Realizing he could not defeat the Lombards militarily, or continue a cycle of warfare and ransom, Gregory repeatedly sought peace. However,  Rome’s possible alliance with the Lombards (and Gauls) would have threatened Ravenna, so Byzantine   policy continually undermined peace.  Rapprochement with the Lombards came quite independent of imperial policies. Through Gregory’s cultivation of Agilulf’s wife, Theodelinda, Catholics became welcome at court.  After 600, relations between Lombard and Roman Italy improved greatly.  Friendship and patronage accomplished a social and cultural change where military strategy and imperial policies had failed.

            Problems with the Lombards underscore tensions between Rome and the East and also illuminate traditional administrative jurisdictions between the north, Italia annonaria, dominated by the sees of Milan, Aquileia, and eventually Ravenna, and the south, Italia sububicaria, led by Rome, including Sicily and  islands under the exarch of Africa.  A  fierce opponent of any practice smacking of simony or other forms of corruption, Gregory rebuked offenders vigorously, but often to little effect, because of the limits of his authority within Italy and the Empire as a whole. 

            Gregory felt part of a Christian Empire, a “holy commonwealth” headed by the Emperor.  Ideally, the Emperor deferred to Church (though generally he did not), even as the Church recognized him as a power ordained by God (for good or evil).  Ambivalence dictated discretion:  Gregory would execute obnoxious laws (such as Maurice’s prohibition of monastic life to state employees), while issuing moral protests:  “I have thus done my duty on both sides.  I have obeyed the emperor, and yet have not restrained what ought to be said on God’s behalf” (Ep. 3.61).  He often protested Maurice’s policies vis à vis the Lombards and the Church; his dislike of Maurice explains his warm welcome to the bloody usurper Phocas in 602.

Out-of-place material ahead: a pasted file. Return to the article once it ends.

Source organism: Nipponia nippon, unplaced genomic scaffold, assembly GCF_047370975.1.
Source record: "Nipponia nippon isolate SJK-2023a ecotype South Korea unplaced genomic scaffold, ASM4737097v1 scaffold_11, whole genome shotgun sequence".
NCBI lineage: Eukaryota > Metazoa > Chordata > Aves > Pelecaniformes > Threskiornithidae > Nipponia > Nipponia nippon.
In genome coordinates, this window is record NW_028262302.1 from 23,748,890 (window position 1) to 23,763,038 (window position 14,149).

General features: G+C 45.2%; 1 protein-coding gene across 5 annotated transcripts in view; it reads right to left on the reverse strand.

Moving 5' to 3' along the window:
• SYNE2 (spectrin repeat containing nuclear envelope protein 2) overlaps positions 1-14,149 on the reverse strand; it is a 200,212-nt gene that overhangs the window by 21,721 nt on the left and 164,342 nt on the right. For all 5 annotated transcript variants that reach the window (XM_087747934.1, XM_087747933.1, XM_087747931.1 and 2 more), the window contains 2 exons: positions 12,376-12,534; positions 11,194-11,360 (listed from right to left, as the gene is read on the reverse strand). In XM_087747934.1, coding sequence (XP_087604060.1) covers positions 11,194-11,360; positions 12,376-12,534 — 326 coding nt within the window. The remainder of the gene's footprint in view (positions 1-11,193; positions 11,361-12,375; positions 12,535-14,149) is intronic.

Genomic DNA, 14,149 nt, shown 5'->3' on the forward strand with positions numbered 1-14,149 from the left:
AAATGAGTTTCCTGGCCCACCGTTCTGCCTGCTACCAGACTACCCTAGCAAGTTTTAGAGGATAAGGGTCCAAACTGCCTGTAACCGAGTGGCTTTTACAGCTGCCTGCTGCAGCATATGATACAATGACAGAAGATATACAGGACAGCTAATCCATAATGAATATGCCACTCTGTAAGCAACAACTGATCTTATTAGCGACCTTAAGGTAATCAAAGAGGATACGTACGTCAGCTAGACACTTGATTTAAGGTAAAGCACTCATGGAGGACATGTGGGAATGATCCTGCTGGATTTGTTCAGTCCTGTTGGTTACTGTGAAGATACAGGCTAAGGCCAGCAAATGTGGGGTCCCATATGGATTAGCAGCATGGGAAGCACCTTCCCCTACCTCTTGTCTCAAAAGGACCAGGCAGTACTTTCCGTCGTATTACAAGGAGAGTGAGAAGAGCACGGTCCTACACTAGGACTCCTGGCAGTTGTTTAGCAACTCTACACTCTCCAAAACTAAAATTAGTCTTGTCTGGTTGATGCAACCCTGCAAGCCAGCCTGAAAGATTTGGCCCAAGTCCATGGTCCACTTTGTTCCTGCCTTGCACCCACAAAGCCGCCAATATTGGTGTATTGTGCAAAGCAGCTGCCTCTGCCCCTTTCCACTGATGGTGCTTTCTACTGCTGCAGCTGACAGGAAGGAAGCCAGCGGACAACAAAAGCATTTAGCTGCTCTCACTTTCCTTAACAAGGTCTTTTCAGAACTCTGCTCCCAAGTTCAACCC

This tension between Rome and Constantinople is revealed again in policies regarding the church.             In the late sixth century, the Catholic church did not have a cogent hierarchical order headed by Rome and no evidence exists that Gregory held such a vision.  While Gregory asserted Rome’s right to judge on certain moral issues (for Peter was first among the apostles), he made no claims of Roman primacy, as the term is later understood.  Bishops were subject to Rome when they had committed a fault, but otherwise “when no fault exacts this submission all are equal by the law of humility” (Ep. 8.29).   

            The dispute over the title “Ecumenical Patriarch” illuminates the widening distance between Rome and the East. Traditionally, the Patriarch of Constantinople represented Imperial orthodoxy encompassing the universality of the Christian empire, and thus he was entitled to the title “Ecumenical.”  To Gregory, the title offended the equity of all bishops and ignored Rome’s primacy as heir of Peter, whose moral power was needed to ratify councils and discipline others.  Nor could Eastern bishops be trusted to define orthodoxy.  The title was pride anticipating the Anti-Christ. True holiness lay in humility, thus Gregory called himself “servant of the servants of God.”  Despite Maurice’s commands to desist, Gregory protested (but continued to have relations with the patriarch).  A decline in Rome’s prestige might mean further neglect of Rome and the West.  By ignoring Gregory, emperors implicitly supported the patriarch, and the see of Constantinople came to be supreme in the eastern Empire in rivalry with Rome in an implicitly divided Empire.            

            In the wider Church, respect for Rome’s moral leadership was similarly difficult to secure.  When possible, Gregory tried to enlist secular authorities to further his aims (for both papacy and Empire stood for orthodoxy), though this often led to frustration.  Gregory was most successful closer to Rome.  The further away, the weaker was his power, the less accurate his control of the situation, despite his use of informants. Adding to Gregory’s difficulties was the schism dating from 533 over the Three Chapters (certain writings of Theodore of Mopsuestia, Theodoret of Cyrrhus and Ibas of Edessa).  Here Rome actually supported imperial policy which declared these chapters to be Nestorian, while western churches were at odds with the papacy.

            However, imperial policy did little to support Rome.  In Africa, Gregory fought a losing battle against the so-called Donatists who opposed the papacy’s position on the Three Chapters, excommunicating the Pope in 550. Gregory tried to suppress the Donatists, complaining to the exarch of Africa and asking him to institute a persecution.  The Byzantine government wanted to keep the peace and ignored Gregory.  While a council at Carthage condemned Donatists in 594, the imperial edict issued to suppress them was not enforced.  After a final complaint to the emperor in 596, Gregory let the matter drop.